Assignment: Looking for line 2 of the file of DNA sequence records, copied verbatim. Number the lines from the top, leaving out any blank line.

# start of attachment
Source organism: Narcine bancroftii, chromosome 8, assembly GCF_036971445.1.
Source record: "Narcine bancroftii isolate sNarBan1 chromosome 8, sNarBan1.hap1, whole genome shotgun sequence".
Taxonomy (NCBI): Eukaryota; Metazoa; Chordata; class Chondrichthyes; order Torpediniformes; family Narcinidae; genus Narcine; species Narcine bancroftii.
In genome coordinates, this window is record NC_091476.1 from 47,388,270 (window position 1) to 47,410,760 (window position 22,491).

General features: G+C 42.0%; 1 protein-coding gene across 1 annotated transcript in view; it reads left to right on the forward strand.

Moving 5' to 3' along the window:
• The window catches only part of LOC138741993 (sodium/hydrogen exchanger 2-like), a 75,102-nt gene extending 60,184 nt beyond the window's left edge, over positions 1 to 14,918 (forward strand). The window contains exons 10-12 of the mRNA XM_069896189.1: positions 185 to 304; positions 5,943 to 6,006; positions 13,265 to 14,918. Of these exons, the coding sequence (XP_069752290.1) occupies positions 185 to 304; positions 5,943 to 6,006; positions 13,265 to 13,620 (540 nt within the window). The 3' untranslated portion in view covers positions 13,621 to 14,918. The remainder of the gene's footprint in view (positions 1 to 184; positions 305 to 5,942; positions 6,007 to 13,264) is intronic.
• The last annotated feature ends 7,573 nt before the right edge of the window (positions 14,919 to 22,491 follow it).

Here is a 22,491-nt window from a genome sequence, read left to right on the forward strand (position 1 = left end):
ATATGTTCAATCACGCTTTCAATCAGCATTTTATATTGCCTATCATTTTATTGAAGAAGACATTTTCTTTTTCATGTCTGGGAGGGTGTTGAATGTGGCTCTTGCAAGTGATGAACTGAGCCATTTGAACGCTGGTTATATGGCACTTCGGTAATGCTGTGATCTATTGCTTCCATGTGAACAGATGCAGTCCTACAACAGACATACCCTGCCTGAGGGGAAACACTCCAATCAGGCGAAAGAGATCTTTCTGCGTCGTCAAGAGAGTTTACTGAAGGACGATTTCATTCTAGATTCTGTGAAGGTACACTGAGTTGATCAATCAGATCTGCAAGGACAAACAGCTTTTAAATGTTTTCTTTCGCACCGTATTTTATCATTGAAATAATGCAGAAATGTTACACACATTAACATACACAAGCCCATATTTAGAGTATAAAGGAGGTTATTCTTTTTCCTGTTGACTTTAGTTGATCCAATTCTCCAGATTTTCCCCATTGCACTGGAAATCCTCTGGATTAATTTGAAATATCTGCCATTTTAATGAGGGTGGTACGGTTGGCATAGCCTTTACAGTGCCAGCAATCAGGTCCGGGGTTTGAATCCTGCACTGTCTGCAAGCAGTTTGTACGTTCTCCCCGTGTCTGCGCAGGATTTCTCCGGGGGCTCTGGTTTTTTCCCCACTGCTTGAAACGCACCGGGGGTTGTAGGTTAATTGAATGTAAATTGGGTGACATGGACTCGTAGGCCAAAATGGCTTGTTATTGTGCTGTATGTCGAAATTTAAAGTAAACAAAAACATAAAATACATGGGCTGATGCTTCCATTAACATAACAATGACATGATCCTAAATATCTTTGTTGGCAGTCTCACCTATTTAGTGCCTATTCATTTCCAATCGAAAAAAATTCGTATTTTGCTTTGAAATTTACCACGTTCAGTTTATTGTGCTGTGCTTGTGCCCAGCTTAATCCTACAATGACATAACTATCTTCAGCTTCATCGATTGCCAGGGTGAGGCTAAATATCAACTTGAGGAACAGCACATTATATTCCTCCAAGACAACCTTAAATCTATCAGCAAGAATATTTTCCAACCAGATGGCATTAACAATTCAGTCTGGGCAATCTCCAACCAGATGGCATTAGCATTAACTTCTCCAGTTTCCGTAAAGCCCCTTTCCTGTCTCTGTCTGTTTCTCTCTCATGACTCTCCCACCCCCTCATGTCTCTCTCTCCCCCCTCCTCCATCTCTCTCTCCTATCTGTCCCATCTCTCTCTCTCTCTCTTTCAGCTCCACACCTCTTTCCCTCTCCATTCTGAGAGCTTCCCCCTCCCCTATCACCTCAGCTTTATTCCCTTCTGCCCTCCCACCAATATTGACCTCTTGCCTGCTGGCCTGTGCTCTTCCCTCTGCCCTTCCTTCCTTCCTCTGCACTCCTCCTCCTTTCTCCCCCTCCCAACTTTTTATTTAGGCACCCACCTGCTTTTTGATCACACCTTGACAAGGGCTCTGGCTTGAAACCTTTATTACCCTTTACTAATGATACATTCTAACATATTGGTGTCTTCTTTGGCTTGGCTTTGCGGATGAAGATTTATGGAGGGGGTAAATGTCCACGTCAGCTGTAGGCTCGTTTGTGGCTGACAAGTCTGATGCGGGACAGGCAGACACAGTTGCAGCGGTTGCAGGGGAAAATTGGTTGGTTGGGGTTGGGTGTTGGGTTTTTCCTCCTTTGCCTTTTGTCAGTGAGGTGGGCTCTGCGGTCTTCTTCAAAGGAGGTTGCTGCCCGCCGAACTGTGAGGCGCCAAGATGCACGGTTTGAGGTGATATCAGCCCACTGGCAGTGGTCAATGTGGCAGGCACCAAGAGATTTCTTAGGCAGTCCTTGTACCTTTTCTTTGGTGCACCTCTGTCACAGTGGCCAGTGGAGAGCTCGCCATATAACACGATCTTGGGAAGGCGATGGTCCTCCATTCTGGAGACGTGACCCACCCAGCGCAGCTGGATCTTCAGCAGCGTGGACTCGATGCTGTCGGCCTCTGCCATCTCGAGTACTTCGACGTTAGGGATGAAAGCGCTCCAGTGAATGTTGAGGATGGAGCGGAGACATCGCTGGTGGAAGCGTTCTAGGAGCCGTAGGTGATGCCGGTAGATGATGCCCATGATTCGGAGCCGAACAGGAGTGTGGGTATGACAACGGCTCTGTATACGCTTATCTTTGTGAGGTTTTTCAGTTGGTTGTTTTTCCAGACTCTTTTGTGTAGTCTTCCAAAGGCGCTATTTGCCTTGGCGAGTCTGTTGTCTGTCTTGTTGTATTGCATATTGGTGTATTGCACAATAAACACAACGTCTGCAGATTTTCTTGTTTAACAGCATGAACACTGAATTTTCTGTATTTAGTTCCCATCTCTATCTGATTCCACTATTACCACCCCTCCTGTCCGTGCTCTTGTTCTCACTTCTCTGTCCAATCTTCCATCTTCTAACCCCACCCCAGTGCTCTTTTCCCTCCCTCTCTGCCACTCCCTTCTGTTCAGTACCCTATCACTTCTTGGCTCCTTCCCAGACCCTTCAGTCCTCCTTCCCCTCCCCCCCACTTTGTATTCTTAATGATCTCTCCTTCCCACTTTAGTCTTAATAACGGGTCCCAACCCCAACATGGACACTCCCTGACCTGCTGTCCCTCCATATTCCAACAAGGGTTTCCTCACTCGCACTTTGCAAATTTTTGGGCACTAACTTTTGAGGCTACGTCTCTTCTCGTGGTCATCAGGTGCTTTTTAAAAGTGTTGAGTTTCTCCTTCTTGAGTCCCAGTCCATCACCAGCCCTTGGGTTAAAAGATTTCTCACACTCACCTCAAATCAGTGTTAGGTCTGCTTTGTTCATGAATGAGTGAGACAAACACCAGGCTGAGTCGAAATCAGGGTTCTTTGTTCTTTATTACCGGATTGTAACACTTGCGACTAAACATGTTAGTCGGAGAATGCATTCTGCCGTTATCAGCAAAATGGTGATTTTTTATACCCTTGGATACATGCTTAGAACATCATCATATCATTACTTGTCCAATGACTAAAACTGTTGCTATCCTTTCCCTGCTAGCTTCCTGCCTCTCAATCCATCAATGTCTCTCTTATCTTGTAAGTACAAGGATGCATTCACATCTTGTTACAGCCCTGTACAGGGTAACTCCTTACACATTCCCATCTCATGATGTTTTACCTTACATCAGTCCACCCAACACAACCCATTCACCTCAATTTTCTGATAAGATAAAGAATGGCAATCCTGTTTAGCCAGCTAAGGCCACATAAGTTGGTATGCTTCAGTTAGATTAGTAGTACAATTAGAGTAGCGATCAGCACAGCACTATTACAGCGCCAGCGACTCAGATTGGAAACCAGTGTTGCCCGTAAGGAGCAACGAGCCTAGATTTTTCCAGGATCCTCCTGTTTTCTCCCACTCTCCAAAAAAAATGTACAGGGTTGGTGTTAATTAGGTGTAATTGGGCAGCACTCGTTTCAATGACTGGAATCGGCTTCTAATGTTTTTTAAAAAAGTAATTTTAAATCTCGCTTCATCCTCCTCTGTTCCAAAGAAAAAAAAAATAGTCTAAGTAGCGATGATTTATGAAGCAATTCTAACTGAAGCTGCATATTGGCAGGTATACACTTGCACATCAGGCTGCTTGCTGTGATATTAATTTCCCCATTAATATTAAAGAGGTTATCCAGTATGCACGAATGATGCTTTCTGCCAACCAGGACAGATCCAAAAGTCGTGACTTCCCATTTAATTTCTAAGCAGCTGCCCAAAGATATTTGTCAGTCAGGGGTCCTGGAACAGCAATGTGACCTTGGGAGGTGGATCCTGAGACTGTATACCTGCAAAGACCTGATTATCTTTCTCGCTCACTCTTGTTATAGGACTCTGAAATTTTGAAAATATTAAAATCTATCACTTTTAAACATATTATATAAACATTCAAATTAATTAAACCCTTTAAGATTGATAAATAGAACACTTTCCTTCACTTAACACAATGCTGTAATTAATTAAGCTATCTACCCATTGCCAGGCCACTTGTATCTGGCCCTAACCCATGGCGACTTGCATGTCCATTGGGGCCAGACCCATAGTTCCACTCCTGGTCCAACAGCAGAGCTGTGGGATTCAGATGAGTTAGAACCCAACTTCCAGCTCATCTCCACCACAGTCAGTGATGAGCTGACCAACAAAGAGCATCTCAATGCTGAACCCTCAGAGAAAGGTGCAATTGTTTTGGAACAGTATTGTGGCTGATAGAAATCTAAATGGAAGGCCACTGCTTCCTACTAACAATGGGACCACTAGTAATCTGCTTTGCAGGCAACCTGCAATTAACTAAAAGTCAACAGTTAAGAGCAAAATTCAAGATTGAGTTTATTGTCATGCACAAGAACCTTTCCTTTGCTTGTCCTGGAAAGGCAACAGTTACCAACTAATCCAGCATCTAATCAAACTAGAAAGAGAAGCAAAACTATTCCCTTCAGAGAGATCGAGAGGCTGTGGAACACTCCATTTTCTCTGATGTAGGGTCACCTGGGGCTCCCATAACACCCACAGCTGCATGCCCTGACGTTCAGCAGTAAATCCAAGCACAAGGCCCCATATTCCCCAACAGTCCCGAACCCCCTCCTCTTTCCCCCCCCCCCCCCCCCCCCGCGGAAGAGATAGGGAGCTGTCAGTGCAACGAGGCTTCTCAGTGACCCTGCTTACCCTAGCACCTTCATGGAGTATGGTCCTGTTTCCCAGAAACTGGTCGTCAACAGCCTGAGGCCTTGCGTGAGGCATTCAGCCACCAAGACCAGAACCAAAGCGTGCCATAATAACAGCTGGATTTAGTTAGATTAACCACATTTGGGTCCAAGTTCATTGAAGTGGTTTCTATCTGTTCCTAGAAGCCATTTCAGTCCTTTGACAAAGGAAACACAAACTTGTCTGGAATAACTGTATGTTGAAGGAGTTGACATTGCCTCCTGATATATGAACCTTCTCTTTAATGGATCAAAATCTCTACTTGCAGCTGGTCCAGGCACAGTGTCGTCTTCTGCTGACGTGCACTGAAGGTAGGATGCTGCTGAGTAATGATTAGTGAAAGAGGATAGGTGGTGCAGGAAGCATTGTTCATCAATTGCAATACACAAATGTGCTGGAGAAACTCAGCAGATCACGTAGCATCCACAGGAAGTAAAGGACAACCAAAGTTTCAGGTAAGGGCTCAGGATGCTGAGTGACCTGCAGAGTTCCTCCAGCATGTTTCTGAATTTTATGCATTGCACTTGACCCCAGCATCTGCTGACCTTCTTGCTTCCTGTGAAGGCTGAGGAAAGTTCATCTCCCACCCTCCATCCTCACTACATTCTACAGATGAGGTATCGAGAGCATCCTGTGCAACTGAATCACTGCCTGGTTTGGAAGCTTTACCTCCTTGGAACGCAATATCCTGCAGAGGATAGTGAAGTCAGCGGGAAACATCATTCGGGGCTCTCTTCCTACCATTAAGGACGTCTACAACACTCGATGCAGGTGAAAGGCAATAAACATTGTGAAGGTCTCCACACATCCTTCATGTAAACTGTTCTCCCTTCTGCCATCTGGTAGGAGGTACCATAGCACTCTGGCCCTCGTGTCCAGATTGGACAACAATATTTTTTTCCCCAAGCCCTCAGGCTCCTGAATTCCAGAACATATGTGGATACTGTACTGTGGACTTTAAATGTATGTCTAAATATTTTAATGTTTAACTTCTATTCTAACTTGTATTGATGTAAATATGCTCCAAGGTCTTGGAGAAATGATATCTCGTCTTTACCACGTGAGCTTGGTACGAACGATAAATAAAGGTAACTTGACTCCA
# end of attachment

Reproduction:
Source record: "Narcine bancroftii isolate sNarBan1 chromosome 8, sNarBan1.hap1, whole genome shotgun sequence".